Last updated: Jul 25, 2022
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To replace or remove characters that don't match a regex, call the
method on the string passing it a regular expression that uses the caret
replace method will return new string where the
not matching characters are replaced or removed.
const str = 'hello123!@#'; // ✅ Remove not matching const result1 = str.replace(/[^a-z]+/, ''); console.log(result1); // 👉️ hello // ✅ Replace not matching const result2 = str.replace(/[^a-z]+/, '!'); console.log(result2); // 👉️ hello! // ✅ Replace each occurrence of not matching const result3 = str.replace(/[^a-z]/g, '='); console.log(result3); // 👉️ "hello======"
We passed the following 2 arguments to the String.replace method:
The first example shows how to remove all characters that are not lowercase, latin letters.
The forward slashes
/ / mark the beginning and end of the regular expression.
The square brackets
 are called a character class.
^means "not the following".
In our case, anything that is not a latin letter in the range of
+matches the preceding item (the character class) one or more times. In other words, we consider multiple non-lowercase, latin letters to be a single match.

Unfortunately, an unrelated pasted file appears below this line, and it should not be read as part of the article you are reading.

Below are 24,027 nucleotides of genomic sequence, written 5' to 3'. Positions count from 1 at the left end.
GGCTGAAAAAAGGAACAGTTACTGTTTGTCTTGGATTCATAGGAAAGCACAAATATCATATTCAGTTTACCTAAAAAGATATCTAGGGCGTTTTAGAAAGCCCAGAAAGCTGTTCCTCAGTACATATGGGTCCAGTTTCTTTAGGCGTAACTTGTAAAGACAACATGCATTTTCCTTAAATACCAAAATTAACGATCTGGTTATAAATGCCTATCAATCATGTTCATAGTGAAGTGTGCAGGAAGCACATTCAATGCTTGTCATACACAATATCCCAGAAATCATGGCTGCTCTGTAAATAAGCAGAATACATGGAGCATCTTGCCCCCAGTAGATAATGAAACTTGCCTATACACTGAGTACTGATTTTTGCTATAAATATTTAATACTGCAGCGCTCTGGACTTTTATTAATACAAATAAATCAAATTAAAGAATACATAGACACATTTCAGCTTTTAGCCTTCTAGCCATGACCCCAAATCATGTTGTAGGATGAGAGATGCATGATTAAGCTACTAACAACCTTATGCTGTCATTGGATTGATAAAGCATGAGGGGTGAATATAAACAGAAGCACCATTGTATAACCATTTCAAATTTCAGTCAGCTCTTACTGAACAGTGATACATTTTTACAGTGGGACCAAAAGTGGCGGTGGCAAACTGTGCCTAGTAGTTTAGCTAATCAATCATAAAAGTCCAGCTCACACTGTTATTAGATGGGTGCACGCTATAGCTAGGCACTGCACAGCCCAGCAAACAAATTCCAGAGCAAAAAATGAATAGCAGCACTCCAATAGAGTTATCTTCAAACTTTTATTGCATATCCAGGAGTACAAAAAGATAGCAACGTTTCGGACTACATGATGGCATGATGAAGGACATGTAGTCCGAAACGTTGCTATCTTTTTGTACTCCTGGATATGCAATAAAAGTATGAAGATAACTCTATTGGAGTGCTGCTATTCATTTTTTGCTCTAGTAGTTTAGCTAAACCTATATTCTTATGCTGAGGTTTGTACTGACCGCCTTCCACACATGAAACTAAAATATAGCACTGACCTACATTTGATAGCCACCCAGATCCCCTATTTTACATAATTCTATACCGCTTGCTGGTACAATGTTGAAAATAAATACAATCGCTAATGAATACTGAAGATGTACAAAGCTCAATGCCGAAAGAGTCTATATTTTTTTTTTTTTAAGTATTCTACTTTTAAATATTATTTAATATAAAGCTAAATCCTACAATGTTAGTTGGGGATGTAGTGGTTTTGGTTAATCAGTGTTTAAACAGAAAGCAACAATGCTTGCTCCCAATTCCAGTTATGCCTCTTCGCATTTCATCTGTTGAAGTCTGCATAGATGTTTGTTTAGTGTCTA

For any character that is not a lowercase, latin letter, we provided an empty string as a replacement to remove the character from the string.
If you ever need help reading a regular expression, check out this regex cheatsheet from MDN.
The second example is very similar to the first one. However, instead of removing the matched characters, we replace them with an exclamation mark.
const str = 'hello123!@#'; // ✅ Replace not matching const result2 = str.replace(/[^a-z]+/, '!'); console.log(result2); // 👉️ hello!
The regular expression in the third example is a little different.
It doesn't use the plus (+) to to match the preceding item one or more times.
Instead, it uses the
g (global) flag to match each occurrence of the regular
expression (a non-lowercase, latin character).
This allows us to replace each occurrence of a character that doesn't match the regex with a provided replacement, instead of matching multiple non-matching characters next to one another with a single replacement.
const str = 'abc123'; const result3 = str.replace(/[^a-z]/g, '!'); console.log(result3); // 👉️ "abc!!!"
g(global) flag because we want to match all occurrences of a non-lowercase, latin letter, and not just the first occurrence.
If you only need to replace the first occurrence of a non-matching character,
you can remove the
const str = 'abc123'; const result3 = str.replace(/[^a-z]/, '!'); console.log(result3); // 👉️ "abc!23"
In this example we only replaced the first occurrence of a non-matching
character. This is the default behavior of the